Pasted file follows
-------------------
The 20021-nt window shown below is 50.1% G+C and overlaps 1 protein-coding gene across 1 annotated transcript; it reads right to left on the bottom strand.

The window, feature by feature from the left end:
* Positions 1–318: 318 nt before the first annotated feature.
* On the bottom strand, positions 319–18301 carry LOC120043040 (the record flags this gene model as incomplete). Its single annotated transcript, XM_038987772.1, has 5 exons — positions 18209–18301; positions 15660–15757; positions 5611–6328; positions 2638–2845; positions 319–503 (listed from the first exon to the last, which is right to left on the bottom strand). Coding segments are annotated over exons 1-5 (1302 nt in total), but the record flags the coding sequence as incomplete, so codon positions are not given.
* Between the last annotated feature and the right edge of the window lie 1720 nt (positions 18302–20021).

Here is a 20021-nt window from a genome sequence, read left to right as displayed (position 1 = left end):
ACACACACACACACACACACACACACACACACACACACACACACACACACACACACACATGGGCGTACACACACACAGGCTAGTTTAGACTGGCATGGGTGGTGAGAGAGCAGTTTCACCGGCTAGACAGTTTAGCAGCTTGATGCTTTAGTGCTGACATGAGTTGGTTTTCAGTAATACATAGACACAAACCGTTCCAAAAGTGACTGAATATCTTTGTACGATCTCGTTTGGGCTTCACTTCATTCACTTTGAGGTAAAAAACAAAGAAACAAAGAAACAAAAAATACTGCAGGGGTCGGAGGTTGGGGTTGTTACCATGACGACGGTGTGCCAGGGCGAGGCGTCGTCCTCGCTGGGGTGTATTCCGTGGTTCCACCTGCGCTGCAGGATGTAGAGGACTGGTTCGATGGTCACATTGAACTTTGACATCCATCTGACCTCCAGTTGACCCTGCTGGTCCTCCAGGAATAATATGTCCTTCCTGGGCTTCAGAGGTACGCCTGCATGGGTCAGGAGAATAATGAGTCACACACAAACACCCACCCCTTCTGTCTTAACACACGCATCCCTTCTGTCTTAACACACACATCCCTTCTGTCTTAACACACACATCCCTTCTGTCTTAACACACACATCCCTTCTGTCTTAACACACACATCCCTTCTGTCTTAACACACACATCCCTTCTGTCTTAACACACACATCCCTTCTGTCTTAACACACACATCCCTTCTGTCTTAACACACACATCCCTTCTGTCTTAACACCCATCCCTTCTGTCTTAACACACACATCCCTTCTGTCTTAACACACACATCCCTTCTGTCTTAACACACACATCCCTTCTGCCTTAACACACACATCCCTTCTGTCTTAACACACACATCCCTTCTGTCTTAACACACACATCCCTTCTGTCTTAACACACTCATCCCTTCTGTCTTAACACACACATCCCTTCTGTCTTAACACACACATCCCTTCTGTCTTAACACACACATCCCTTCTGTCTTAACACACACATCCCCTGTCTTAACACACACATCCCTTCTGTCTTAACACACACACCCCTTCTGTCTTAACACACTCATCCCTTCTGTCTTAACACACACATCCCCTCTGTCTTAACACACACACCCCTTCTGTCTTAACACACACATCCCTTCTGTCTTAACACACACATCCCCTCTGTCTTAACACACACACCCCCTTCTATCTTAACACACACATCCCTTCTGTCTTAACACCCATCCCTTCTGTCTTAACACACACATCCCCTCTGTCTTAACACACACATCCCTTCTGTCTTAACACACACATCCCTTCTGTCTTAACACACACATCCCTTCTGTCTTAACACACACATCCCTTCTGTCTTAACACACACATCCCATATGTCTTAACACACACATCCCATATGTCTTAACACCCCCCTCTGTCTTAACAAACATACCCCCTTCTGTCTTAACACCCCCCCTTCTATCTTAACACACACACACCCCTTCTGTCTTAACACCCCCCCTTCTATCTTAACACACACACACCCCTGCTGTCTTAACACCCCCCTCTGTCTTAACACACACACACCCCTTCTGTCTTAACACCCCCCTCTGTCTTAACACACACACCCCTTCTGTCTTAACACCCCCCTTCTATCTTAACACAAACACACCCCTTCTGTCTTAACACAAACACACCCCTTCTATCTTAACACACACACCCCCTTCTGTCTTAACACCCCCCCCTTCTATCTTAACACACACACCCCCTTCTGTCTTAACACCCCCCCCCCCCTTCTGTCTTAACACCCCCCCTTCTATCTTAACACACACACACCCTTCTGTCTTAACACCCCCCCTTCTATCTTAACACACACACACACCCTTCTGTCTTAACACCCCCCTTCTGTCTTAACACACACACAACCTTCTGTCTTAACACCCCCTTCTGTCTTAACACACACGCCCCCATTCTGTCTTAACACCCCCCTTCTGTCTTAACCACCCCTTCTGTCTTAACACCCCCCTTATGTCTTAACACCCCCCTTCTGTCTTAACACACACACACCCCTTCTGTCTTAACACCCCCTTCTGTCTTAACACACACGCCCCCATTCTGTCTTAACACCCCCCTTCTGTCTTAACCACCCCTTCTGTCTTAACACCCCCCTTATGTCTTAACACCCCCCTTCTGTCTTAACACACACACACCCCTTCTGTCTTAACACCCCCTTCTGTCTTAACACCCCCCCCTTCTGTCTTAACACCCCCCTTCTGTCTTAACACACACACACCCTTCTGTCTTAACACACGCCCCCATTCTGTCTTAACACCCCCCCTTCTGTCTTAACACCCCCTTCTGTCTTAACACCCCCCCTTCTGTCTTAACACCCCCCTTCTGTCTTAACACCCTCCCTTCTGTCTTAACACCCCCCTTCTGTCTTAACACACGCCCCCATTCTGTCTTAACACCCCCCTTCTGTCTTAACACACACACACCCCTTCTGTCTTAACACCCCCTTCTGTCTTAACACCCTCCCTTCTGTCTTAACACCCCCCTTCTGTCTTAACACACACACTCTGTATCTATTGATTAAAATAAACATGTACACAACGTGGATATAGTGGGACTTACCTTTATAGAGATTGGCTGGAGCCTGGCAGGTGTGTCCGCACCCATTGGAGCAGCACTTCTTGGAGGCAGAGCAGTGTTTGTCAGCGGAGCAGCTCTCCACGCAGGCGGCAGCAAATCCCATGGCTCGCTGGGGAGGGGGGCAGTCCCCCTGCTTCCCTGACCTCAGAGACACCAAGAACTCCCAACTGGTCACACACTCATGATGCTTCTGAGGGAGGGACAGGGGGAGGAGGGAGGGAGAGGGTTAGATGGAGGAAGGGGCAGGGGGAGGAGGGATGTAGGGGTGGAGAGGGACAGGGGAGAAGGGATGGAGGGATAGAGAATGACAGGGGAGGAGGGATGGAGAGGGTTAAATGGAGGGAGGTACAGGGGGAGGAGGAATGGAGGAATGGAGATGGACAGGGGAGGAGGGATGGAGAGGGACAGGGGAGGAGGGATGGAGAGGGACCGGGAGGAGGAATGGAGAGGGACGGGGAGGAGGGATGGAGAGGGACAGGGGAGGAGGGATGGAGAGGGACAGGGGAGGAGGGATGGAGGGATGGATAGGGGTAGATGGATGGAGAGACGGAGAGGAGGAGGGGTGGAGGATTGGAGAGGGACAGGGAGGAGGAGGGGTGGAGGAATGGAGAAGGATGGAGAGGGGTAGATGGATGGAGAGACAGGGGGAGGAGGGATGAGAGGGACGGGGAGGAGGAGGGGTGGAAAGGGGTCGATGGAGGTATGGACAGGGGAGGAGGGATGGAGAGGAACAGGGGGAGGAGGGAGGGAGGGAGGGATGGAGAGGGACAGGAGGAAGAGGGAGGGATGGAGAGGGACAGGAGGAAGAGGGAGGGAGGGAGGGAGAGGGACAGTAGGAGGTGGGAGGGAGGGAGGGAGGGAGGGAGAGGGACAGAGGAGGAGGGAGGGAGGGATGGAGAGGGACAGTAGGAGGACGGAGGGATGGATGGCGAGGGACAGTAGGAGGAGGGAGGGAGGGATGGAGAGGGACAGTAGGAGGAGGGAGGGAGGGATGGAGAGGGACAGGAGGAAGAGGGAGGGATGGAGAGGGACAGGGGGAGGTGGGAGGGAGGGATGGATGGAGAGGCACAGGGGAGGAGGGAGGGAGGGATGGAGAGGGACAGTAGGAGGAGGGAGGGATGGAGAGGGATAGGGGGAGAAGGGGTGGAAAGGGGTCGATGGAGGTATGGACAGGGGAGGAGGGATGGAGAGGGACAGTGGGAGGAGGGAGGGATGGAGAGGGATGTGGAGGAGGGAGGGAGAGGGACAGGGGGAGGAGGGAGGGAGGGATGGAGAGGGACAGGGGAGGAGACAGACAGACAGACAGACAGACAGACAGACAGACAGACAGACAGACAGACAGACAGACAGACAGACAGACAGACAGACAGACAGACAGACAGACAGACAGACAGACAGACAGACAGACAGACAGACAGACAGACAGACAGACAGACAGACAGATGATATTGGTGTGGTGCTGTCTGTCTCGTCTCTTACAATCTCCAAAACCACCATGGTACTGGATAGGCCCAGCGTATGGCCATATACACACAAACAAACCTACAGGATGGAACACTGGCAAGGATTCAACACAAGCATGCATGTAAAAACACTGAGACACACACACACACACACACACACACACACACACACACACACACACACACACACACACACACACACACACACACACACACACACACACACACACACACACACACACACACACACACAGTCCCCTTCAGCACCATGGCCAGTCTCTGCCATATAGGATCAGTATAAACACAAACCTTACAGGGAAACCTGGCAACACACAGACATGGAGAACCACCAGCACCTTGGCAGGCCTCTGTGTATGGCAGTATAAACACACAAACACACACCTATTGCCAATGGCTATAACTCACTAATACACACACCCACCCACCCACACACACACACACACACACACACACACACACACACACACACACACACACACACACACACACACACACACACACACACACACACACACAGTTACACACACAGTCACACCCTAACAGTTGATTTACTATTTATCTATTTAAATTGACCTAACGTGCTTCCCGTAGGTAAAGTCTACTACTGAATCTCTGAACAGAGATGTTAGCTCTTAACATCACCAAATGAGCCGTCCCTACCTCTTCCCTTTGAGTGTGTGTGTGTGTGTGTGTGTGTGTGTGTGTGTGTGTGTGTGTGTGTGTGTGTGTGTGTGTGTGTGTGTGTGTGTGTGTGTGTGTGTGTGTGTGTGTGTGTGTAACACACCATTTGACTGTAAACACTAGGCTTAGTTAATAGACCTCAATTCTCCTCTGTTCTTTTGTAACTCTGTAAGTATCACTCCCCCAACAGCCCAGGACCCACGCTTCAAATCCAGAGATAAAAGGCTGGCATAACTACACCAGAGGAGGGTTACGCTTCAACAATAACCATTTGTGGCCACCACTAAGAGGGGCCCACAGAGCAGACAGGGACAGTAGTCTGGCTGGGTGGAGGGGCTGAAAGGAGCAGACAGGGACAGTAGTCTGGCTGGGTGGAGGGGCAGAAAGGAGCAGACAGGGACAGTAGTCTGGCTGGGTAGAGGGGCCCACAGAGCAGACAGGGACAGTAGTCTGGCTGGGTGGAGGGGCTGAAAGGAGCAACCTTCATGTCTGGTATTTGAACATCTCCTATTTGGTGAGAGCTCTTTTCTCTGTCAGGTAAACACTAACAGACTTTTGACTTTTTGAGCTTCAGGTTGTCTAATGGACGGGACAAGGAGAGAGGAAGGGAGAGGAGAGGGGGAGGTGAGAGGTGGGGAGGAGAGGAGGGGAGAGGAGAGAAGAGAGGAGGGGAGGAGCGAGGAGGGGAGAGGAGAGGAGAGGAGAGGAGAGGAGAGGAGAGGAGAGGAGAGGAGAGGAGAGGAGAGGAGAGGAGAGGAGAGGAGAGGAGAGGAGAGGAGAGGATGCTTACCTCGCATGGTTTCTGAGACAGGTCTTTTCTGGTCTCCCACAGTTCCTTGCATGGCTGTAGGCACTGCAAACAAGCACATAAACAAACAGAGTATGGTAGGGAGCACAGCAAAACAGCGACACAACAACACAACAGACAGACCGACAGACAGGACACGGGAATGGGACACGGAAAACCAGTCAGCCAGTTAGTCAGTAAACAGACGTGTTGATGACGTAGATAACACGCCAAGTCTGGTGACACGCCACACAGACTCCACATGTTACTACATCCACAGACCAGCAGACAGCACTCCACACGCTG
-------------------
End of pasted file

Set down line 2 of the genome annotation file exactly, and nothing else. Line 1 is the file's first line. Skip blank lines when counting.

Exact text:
The window, feature by feature from the left end: